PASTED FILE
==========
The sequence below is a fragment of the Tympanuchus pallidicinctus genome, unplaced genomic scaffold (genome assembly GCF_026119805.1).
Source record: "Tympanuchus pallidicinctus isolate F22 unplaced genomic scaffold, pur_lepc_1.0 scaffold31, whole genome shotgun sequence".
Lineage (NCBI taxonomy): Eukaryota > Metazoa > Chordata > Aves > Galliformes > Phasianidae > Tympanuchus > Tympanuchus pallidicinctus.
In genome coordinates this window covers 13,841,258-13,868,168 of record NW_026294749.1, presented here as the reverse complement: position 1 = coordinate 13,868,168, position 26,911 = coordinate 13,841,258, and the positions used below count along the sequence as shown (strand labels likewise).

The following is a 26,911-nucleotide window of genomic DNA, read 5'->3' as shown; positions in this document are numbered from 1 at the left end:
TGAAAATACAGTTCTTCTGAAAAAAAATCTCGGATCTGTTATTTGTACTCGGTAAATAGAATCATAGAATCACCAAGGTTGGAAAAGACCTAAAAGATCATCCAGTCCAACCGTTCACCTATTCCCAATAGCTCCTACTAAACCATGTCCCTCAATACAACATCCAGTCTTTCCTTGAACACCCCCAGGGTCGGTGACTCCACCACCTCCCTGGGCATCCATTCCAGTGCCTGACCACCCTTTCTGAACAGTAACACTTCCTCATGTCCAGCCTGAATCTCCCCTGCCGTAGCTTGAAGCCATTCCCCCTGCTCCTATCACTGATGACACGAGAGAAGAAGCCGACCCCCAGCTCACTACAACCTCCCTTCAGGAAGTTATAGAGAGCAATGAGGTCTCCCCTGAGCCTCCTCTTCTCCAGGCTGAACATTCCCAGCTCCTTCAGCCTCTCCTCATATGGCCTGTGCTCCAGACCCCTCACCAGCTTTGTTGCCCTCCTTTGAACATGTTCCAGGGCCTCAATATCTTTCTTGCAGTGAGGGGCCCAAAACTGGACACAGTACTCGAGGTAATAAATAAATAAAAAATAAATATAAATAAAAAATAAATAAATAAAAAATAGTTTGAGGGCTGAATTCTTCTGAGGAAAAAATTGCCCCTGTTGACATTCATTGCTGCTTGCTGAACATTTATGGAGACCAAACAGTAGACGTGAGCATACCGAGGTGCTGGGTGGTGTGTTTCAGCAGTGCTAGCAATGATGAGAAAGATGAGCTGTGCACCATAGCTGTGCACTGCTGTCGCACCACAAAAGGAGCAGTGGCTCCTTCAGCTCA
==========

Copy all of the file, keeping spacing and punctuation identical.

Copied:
The sequence below is a fragment of the Tympanuchus pallidicinctus genome, unplaced genomic scaffold (genome assembly GCF_026119805.1).
Source record: "Tympanuchus pallidicinctus isolate F22 unplaced genomic scaffold, pur_lepc_1.0 scaffold31, whole genome shotgun sequence".
Lineage (NCBI taxonomy): Eukaryota > Metazoa > Chordata > Aves > Galliformes > Phasianidae > Tympanuchus > Tympanuchus pallidicinctus.
In genome coordinates this window covers 13,841,258-13,868,168 of record NW_026294749.1, presented here as the reverse complement: position 1 = coordinate 13,868,168, position 26,911 = coordinate 13,841,258, and the positions used below count along the sequence as shown (strand labels likewise).

The following is a 26,911-nucleotide window of genomic DNA, read 5'->3' as shown; positions in this document are numbered from 1 at the left end:
TGAAAATACAGTTCTTCTGAAAAAAAATCTCGGATCTGTTATTTGTACTCGGTAAATAGAATCATAGAATCACCAAGGTTGGAAAAGACCTAAAAGATCATCCAGTCCAACCGTTCACCTATTCCCAATAGCTCCTACTAAACCATGTCCCTCAATACAACATCCAGTCTTTCCTTGAACACCCCCAGGGTCGGTGACTCCACCACCTCCCTGGGCATCCATTCCAGTGCCTGACCACCCTTTCTGAACAGTAACACTTCCTCATGTCCAGCCTGAATCTCCCCTGCCGTAGCTTGAAGCCATTCCCCCTGCTCCTATCACTGATGACACGAGAGAAGAAGCCGACCCCCAGCTCACTACAACCTCCCTTCAGGAAGTTATAGAGAGCAATGAGGTCTCCCCTGAGCCTCCTCTTCTCCAGGCTGAACATTCCCAGCTCCTTCAGCCTCTCCTCATATGGCCTGTGCTCCAGACCCCTCACCAGCTTTGTTGCCCTCCTTTGAACATGTTCCAGGGCCTCAATATCTTTCTTGCAGTGAGGGGCCCAAAACTGGACACAGTACTCGAGGTAATAAATAAATAAAAAATAAATATAAATAAAAAATAAATAAATAAAAAATAGTTTGAGGGCTGAATTCTTCTGAGGAAAAAATTGCCCCTGTTGACATTCATTGCTGCTTGCTGAACATTTATGGAGACCAAACAGTAGACGTGAGCATACCGAGGTGCTGGGTGGTGTGTTTCAGCAGTGCTAGCAATGATGAGAAAGATGAGCTGTGCACCATAGCTGTGCACTGCTGTCGCACCACAAAAGGAGCAGTGGCTCCTTCAGCTCA